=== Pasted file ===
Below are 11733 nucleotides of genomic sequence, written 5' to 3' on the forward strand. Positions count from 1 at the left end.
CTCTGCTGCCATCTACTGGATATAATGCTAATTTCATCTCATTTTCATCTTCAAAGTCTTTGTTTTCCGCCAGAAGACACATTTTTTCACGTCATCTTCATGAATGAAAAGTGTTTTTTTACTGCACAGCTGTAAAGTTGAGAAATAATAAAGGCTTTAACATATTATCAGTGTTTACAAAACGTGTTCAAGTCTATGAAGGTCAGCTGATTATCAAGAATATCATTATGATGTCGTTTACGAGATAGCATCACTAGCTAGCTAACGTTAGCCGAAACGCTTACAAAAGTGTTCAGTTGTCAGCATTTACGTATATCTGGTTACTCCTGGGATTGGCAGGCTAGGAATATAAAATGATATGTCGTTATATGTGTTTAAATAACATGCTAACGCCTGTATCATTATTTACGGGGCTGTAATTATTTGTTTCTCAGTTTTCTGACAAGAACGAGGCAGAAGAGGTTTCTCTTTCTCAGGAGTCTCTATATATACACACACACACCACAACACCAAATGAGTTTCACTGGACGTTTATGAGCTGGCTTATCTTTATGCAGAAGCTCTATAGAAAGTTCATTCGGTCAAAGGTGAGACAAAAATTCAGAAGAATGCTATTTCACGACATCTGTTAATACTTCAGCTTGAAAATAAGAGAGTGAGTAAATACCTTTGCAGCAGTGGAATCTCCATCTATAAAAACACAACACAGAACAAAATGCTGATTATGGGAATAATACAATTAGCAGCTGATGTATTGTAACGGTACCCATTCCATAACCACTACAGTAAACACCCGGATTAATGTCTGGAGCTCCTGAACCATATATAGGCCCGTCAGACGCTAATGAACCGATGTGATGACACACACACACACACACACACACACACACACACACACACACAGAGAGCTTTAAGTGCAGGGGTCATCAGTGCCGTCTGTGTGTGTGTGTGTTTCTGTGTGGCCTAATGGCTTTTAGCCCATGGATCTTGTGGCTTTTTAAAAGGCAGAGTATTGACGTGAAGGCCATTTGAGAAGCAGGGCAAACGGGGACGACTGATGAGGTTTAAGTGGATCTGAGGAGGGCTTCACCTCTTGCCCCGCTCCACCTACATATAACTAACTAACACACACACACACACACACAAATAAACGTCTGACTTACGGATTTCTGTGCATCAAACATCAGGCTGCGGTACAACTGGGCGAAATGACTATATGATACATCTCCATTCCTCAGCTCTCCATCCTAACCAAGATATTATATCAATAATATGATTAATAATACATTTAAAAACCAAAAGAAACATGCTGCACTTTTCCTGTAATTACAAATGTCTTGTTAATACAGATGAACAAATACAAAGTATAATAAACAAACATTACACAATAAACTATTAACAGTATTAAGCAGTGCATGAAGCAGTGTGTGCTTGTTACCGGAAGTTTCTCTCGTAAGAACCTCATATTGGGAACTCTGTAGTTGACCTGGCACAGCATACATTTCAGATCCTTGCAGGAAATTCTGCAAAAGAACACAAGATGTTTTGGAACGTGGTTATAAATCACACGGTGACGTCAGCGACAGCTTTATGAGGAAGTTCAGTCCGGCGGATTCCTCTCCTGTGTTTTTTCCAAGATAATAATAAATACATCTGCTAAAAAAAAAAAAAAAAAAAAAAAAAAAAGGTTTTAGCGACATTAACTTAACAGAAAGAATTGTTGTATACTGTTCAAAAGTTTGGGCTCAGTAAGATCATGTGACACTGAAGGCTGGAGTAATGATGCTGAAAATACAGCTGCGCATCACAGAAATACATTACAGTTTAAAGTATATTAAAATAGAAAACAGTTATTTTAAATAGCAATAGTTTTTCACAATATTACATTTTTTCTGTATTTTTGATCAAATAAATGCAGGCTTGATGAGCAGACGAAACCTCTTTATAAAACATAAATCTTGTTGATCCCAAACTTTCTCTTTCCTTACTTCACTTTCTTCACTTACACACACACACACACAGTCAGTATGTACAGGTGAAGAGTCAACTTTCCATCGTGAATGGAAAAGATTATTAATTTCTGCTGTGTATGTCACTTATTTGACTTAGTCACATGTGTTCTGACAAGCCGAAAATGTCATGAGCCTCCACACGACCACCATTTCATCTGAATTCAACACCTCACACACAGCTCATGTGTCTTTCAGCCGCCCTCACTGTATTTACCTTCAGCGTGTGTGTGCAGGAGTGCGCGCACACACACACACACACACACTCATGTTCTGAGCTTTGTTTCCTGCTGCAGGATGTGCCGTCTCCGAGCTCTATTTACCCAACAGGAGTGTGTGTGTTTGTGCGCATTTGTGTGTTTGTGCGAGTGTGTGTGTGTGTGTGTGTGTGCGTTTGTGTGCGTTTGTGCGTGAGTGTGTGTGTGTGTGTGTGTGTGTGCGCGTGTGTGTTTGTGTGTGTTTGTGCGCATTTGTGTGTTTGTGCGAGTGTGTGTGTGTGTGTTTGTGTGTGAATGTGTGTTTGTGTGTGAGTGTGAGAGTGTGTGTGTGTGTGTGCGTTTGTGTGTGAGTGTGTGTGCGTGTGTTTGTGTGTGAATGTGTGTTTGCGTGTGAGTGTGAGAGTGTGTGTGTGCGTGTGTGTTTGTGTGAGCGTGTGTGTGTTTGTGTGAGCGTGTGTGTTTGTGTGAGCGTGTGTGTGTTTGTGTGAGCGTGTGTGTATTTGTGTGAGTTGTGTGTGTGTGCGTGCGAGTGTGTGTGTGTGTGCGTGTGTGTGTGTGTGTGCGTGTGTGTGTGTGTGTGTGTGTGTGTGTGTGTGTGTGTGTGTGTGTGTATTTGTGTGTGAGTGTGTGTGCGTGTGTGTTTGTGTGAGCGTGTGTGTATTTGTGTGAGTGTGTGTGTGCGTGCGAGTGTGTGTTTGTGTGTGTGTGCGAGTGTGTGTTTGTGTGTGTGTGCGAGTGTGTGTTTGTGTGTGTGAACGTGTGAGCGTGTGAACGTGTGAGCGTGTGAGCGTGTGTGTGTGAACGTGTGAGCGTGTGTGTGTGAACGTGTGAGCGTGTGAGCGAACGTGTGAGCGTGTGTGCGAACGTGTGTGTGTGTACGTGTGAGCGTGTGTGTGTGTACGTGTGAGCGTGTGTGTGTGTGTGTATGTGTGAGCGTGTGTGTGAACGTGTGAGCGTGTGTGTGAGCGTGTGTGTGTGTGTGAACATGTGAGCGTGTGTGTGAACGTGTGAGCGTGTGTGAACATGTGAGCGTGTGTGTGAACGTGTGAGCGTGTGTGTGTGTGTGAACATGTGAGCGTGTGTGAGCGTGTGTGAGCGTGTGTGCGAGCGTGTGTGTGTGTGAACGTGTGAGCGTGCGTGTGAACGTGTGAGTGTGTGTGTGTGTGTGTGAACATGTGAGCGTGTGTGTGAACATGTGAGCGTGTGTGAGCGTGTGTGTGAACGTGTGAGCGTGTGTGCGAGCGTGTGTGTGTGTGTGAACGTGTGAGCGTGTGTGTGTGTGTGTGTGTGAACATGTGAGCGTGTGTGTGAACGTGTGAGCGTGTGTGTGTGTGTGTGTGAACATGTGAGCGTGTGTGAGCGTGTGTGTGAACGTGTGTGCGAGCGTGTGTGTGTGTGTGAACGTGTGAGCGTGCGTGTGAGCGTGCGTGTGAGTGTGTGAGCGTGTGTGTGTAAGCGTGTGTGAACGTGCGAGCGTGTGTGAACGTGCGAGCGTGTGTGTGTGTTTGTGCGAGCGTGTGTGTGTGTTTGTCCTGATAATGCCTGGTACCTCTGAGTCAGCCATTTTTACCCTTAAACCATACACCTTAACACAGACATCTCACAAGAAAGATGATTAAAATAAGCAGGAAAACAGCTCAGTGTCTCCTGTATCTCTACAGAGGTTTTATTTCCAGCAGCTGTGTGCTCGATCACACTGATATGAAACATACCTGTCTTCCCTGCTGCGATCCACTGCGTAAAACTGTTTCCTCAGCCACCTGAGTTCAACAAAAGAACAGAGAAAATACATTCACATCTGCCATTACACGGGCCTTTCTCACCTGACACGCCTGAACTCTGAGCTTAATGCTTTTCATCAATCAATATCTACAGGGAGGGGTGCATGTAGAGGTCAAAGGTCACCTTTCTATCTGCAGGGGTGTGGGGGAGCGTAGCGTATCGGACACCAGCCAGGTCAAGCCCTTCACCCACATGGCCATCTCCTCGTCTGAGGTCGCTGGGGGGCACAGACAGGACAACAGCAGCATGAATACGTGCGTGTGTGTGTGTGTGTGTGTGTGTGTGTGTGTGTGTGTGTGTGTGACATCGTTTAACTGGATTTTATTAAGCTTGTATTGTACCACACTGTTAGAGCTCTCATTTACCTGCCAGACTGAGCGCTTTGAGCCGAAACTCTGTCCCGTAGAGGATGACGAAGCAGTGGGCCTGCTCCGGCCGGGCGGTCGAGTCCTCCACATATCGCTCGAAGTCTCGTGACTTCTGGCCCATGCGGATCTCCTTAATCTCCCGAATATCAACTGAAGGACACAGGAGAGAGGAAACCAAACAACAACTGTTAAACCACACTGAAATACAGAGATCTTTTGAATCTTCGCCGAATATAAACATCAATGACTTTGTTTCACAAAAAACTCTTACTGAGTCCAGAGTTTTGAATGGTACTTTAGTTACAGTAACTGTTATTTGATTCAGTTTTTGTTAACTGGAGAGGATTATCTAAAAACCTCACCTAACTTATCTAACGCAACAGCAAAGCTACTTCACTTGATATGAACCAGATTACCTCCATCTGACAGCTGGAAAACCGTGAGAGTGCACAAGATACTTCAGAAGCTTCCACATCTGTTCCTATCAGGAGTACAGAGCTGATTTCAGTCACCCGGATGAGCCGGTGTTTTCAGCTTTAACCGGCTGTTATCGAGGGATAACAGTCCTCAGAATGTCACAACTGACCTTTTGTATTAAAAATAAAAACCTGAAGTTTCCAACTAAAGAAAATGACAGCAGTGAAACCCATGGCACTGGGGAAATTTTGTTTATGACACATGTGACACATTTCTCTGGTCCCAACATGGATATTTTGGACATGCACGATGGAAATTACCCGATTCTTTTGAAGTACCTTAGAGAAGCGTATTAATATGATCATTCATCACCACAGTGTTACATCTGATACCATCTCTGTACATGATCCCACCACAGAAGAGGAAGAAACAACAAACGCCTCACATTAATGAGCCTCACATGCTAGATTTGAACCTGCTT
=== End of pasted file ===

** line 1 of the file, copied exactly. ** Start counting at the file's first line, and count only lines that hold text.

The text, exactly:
Below are 11733 nucleotides of genomic sequence, written 5' to 3' on the forward strand. Positions count from 1 at the left end.